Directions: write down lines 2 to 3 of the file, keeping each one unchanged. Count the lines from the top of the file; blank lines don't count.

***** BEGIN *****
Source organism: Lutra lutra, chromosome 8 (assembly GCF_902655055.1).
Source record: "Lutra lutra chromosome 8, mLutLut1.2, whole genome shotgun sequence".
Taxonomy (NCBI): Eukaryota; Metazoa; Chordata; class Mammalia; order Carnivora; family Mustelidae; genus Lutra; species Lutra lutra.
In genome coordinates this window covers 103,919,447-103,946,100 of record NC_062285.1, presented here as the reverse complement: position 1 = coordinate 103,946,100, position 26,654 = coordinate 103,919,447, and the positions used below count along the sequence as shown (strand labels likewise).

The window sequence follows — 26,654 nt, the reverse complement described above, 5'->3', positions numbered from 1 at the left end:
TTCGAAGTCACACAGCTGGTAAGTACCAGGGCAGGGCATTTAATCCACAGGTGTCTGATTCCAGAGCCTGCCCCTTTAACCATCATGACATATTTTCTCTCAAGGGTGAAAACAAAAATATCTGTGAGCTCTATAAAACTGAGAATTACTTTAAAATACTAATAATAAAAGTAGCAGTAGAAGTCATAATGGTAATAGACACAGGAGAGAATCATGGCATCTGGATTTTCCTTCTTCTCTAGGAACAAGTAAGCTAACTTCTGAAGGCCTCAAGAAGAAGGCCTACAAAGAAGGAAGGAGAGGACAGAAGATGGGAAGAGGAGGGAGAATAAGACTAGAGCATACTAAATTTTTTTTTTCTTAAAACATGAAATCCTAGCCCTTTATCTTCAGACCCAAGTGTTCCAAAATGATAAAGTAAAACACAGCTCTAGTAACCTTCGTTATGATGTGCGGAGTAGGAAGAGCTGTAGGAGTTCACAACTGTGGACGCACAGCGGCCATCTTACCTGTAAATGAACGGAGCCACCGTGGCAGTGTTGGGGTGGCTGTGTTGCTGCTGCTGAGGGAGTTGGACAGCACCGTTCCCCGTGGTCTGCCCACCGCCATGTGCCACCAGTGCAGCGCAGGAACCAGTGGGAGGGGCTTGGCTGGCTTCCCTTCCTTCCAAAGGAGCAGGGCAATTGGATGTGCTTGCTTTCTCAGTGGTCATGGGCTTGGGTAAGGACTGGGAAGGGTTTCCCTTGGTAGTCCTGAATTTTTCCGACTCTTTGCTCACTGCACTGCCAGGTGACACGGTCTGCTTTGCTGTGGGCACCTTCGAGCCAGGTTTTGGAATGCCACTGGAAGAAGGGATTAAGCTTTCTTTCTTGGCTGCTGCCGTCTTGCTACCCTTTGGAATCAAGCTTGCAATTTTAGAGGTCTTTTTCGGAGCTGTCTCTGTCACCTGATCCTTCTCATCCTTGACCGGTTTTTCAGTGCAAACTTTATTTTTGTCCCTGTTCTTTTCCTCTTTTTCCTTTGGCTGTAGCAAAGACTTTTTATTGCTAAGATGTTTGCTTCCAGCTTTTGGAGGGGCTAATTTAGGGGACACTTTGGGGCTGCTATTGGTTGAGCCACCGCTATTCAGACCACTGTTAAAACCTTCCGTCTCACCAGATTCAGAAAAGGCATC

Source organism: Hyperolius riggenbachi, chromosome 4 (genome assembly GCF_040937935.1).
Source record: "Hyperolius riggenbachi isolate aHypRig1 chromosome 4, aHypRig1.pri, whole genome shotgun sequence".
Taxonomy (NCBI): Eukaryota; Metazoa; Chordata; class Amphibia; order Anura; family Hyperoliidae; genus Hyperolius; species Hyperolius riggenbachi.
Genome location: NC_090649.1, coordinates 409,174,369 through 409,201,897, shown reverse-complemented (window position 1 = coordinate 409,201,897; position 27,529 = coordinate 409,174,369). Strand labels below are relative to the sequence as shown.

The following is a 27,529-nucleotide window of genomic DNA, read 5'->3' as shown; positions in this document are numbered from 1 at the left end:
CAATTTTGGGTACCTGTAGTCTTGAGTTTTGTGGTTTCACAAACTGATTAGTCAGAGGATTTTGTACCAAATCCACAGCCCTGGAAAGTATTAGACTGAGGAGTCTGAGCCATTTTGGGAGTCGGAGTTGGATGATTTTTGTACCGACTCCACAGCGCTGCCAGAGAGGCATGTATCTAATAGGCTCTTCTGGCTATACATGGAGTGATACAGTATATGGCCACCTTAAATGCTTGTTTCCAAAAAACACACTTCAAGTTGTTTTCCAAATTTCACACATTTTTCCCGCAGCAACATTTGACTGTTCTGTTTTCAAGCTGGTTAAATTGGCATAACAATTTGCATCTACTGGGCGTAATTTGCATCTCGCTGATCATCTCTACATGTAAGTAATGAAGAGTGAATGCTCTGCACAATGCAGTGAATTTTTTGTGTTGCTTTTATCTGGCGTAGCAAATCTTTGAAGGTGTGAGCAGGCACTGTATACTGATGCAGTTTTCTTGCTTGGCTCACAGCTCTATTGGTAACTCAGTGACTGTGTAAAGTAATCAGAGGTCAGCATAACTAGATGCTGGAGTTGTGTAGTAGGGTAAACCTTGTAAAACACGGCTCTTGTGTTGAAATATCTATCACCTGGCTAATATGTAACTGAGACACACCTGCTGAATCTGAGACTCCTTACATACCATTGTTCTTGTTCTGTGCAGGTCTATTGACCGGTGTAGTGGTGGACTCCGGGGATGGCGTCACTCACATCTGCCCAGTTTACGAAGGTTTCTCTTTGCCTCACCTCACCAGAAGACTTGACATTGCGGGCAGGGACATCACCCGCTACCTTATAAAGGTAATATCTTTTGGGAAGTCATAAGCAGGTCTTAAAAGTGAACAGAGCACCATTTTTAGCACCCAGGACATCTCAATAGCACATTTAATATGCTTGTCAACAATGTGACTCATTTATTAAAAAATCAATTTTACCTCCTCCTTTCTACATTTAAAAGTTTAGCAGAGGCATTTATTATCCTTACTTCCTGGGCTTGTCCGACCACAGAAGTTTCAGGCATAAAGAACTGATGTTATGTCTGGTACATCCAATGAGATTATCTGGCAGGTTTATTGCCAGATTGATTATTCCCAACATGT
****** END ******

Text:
Source record: "Lutra lutra chromosome 8, mLutLut1.2, whole genome shotgun sequence".
Taxonomy (NCBI): Eukaryota; Metazoa; Chordata; class Mammalia; order Carnivora; family Mustelidae; genus Lutra; species Lutra lutra.